Discovered in 2015, it is unsure whether Comet Johnson is a long-period comet (that might not come back to the Inner Solar System for another 14 million years) or a hyperbolic comet (which is destined to leave our Solar System after this one pass around our Sun).

Later this month, Comet 41P/Tuttle-Giacombini-Kresák will join Comet Johnson in the Constellation Hercules. Comet Johnson will be easier to spot when it passes three bright stars in Hercules on April 22 [when it will lie between Stars Tau (τ) Herculis and (υ) Upsilon Herculis], and again on April 25 [when it will lie between Stars Phi (φ) Herculis and (υ) Upsilon Herculis].

Comet Johnson is expected to reach visual magnitude +7.4 by the end of the month. However, since it will not fly-by the Sun until mid-June, there is a chance it could get even brighter—perhaps, reaching naked-eye brightness. So, this is a comet to keep watching!

                                    Comet Pan-STARRS (C/2015 ER61)

This month, we may get to see another Comet Pan-STARRS, this time C/2015 ER61. On 2013 March 5, SpaceWatchtower reported on a Comet Pan-STARRS (C/2011 L4), that was then brightening in the sky.

Pan-STARRS (Panoramic Survey Telescope and Rapid Response System) is a robotic system of astronomical cameras, telescopes, and computers continually watching the sky for asteroids (particularly near-Earth asteroids which could one day threaten Earth), comets, variable stars, and other celestial objects. It is expected to eventually create a data-base of space objects, down to 24th visual magnitude, over 75 percent of the sky—the part of the sky visible from its base in Hawaii.

Although this Comet Pan-STARRS was very dim (visual magnitude +21) when it was discovered two years ago, it has brightened considerably as it approaches our Sun. This month, it has brightened to visual magnitude +6.5.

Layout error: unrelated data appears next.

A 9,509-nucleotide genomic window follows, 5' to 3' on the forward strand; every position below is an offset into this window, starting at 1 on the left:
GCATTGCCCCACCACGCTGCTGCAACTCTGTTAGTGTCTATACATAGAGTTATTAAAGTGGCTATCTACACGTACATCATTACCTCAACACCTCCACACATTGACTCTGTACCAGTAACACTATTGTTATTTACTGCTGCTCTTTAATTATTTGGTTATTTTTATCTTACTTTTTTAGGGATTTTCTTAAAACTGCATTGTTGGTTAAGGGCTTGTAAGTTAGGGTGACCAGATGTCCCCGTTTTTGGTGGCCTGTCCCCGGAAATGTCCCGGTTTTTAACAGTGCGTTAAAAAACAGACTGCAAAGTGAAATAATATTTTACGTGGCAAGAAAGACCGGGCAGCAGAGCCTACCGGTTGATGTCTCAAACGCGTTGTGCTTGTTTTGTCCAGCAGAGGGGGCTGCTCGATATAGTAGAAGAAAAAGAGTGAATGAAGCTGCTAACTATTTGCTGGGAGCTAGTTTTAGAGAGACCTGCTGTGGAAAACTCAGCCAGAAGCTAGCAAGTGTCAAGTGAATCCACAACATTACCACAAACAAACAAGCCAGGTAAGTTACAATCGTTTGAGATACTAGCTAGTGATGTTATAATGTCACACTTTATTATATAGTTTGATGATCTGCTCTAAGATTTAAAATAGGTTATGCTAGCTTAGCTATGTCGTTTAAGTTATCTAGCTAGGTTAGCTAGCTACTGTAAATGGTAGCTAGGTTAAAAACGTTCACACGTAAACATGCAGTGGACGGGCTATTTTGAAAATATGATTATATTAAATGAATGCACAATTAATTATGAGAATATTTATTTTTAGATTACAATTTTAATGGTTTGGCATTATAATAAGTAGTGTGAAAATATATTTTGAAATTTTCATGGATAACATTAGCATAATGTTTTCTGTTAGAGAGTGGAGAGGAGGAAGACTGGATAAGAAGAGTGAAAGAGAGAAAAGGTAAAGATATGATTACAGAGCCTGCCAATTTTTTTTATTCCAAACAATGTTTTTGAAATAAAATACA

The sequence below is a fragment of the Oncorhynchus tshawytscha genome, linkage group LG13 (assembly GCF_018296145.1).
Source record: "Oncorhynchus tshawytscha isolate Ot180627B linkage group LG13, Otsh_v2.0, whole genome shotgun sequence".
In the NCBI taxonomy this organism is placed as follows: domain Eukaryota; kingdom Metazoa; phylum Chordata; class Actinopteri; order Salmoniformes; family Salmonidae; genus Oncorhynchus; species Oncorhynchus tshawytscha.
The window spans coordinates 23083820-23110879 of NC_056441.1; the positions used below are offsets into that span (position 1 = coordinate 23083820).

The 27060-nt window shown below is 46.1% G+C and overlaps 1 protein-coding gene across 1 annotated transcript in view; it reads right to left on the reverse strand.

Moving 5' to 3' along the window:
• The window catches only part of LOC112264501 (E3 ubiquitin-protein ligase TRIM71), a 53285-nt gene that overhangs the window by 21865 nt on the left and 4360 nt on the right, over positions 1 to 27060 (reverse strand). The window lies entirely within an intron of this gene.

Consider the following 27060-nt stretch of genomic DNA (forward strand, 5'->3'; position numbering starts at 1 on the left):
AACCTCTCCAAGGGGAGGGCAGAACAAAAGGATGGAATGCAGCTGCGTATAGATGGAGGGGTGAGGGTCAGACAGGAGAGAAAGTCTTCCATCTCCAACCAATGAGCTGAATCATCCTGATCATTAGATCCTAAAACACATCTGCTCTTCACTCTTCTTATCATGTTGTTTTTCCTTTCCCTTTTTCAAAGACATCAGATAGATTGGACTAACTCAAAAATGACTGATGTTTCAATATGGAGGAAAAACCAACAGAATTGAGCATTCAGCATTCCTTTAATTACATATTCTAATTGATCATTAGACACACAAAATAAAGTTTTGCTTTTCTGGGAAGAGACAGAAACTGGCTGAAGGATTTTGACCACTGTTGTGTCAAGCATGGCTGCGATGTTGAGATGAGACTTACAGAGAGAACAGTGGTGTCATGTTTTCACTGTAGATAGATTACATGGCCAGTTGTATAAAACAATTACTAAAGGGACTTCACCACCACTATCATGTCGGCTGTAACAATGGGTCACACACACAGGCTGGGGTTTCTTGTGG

It passes the Earth on April 19 at a distance of 109 million miles / 175 million kilometers, before it swings around the Sun on May 10. So, it could brighten even more over the next few weeks.

Currently, this Comet Pan-STARRS appears as a tiny fuzz-ball in Constellation Aquarius the Water Bearer, very low in the pre-dawn sky. It may become a little easier to spot as it rises just before dawn, but it will become more difficult to see as the sky brightens.

Internet Links to Additional Information ---

SpaceWatchtower Monthly Astronomical Calendar ---
Current Month (2017 April):
Link >>> http://spacewatchtower.blogspot.com/2017/04/astronomical-calendar-2017-april.html
Calendar Archives: Link >>> http://buhlplanetarium3.tripod.com/Buhlnews.htm#astrocalarchiv

Comet: Link >>> https://en.wikipedia.org/wiki/Comet

Comets ---
Comet 41P/Tuttle-Giacombini-Kresák:
Link >>> https://en.wikipedia.org/wiki/41P/Tuttle%E2%80%93Giacobini%E2%80%93Kres%C3%A1k
Comet Lovejoy (C/2017 E4): Link >>> https://theskylive.com/c2017e4-info
Comet Johnson (C/2015 V2): Link >>> https://en.wikipedia.org/wiki/C/2015_V2
Comet Pan-STARRS (C/2015 ER61):
Link >>> https://en.wikipedia.org/wiki/C/2015_ER61_(PANSTARRS)

Pan-STARRS: Link >>> https://en.wikipedia.org/wiki/Pan-STARRS

Related Blog Posts ---

"Two Dim Comets May Be Visible in a Telescope." 2017 Feb. 19.

 Link >>> http://spacewatchtower.blogspot.com/2017/02/two-dim-comets-may-be-visible-in.html

 

"Comet Lovejoy: Best View Next 2 Weeks." 2015 Jan. 7.

Link >>> http://spacewatchtower.blogspot.com/2015/01/comet-lovejoy-best-view-next-2-weeks.html

 

"European Space Probe Aims for 1 Comet, Finds 2." 2014 July 22.

Link >>> http://spacewatchtower.blogspot.com/2014/07/european-space-probe-aims-for-1-comet.html

 

"Comet ISON vs. the Solar Storm." 2013 Nov. 26.

Link >>> https://spacewatchtower.blogspot.com/2013/11/comet-ison-vs-solar-storm.html?m=0

 

"Comet LINEAR Suddenly Brightens." 2013 Oct. 22.

Link >>> http://spacewatchtower.blogspot.de/2013/10/comet-linear-suddenly-brightens.html

 

"Comet ISON to Fly by Mars." 2013 Aug. 24.

Link >>> https://spacewatchtower.blogspot.com/2013/08/comet-ison-to-fly-by-mars.html?m=0


"Comet: Source of Mysterious Water on Jupiter." 2013 May 4.
Link >>> http://buhlplanetarium2.tripod.com/weblog/spacewatchtower/pearcee/pe-jupiterwater.html


"Possible Naked-eye Comet in March." 2013 Feb. 7.

Link >>> http://spacewatchtower.blogspot.com/2013/02/possible-naked-eye-comet-in-march.html


"Comet of the Century?" 2013 Jan. 19.

Link >>> http://spacewatchtower.blogspot.com/2013/01/comet-of-century.html


     Safe Public Viewing of the Great American Solar Eclipse
                         Monday, August 21, 2017
     Mt. Lebanon Public Library, South Suburban Pittsburgh
More Info: Link >>> http://buhlplanetarium.tripod.com/archivenews/releases/poster-flyer/2017SolarEclipse-Flyer.htm